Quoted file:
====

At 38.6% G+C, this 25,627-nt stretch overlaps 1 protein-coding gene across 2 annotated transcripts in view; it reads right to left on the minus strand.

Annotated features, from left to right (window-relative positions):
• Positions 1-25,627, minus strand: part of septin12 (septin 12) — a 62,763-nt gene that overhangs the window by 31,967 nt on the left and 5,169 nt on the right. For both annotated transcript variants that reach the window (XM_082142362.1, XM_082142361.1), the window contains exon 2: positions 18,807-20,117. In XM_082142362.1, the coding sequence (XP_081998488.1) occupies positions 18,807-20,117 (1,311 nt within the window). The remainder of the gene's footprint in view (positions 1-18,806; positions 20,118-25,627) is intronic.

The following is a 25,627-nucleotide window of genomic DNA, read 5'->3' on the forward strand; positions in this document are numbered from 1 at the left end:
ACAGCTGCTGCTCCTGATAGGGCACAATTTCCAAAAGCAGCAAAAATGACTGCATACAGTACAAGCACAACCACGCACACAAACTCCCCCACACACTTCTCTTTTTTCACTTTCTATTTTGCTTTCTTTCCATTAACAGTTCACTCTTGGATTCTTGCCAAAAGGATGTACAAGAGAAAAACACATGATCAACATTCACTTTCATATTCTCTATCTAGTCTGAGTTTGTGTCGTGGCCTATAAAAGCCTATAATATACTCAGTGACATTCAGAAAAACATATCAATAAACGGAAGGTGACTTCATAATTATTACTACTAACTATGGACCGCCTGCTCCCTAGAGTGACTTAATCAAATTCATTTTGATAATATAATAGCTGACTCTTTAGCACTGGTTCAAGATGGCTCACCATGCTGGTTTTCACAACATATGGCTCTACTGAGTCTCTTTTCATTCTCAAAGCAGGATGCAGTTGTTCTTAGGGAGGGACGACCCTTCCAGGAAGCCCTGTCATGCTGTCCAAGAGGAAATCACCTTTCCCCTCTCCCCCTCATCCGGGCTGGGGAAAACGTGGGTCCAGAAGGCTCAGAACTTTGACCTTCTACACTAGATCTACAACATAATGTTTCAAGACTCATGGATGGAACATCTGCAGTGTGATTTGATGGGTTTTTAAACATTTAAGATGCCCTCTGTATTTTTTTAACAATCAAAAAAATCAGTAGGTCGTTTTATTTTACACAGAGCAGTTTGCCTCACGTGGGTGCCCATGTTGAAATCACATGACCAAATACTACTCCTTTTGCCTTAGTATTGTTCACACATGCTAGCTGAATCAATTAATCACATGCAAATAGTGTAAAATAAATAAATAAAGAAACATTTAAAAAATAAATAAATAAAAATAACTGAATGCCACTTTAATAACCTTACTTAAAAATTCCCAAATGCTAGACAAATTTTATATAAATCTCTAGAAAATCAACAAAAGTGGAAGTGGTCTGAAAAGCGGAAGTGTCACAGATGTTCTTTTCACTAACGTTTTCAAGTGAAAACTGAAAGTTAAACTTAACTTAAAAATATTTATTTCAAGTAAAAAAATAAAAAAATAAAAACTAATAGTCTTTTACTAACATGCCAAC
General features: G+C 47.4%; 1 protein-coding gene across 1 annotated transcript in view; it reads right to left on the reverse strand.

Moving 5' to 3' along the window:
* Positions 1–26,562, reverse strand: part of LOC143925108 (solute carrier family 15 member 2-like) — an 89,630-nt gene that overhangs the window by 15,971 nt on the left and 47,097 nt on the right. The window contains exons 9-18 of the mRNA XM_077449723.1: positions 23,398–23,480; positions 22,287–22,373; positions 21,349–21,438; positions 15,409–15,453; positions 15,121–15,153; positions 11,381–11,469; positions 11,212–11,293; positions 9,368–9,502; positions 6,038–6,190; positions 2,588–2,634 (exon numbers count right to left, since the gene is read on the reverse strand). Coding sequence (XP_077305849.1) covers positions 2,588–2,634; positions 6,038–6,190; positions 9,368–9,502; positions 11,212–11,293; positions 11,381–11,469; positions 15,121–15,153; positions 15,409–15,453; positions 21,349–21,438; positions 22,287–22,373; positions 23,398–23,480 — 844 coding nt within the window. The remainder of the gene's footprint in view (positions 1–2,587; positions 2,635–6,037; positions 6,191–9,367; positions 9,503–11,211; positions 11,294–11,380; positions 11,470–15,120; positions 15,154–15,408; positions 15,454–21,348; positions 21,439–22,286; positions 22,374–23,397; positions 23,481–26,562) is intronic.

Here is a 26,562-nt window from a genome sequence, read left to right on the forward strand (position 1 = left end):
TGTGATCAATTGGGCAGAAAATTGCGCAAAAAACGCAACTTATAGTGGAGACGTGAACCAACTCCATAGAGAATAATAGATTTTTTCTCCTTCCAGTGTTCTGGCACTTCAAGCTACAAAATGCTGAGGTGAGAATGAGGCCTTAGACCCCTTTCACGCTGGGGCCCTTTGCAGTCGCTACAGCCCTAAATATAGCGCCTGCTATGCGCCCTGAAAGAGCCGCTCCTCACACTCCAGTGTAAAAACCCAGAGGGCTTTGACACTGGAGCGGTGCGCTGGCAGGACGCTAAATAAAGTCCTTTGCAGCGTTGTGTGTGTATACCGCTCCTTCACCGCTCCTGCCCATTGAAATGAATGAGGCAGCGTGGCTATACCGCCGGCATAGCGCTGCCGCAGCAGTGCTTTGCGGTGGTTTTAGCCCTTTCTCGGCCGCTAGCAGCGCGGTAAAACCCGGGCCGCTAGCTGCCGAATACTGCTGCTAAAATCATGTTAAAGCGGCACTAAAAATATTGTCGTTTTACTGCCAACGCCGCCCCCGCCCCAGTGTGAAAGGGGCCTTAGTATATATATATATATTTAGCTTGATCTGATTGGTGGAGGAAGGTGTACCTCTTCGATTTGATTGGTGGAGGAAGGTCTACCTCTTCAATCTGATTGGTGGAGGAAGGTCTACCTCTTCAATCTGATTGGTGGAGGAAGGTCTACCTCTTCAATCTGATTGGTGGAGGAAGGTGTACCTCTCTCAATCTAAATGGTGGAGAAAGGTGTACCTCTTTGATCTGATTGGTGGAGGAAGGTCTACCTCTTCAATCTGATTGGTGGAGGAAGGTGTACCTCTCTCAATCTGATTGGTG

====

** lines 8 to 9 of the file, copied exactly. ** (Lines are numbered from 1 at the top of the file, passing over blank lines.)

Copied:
* Positions 1–26,562, reverse strand: part of LOC143925108 (solute carrier family 15 member 2-like) — an 89,630-nt gene that overhangs the window by 15,971 nt on the left and 47,097 nt on the right. The window contains exons 9-18 of the mRNA XM_077449723.1: positions 23,398–23,480; positions 22,287–22,373; positions 21,349–21,438; positions 15,409–15,453; positions 15,121–15,153; positions 11,381–11,469; positions 11,212–11,293; positions 9,368–9,502; positions 6,038–6,190; positions 2,588–2,634 (exon numbers count right to left, since the gene is read on the reverse strand). Coding sequence (XP_077305849.1) covers positions 2,588–2,634; positions 6,038–6,190; positions 9,368–9,502; positions 11,212–11,293; positions 11,381–11,469; positions 15,121–15,153; positions 15,409–15,453; positions 21,349–21,438; positions 22,287–22,373; positions 23,398–23,480 — 844 coding nt within the window. The remainder of the gene's footprint in view (positions 1–2,587; positions 2,635–6,037; positions 6,191–9,367; positions 9,503–11,211; positions 11,294–11,380; positions 11,470–15,120; positions 15,154–15,408; positions 15,454–21,348; positions 21,439–22,286; positions 22,374–23,397; positions 23,481–26,562) is intronic.

Here is a 26,562-nt window from a genome sequence, read left to right on the forward strand (position 1 = left end):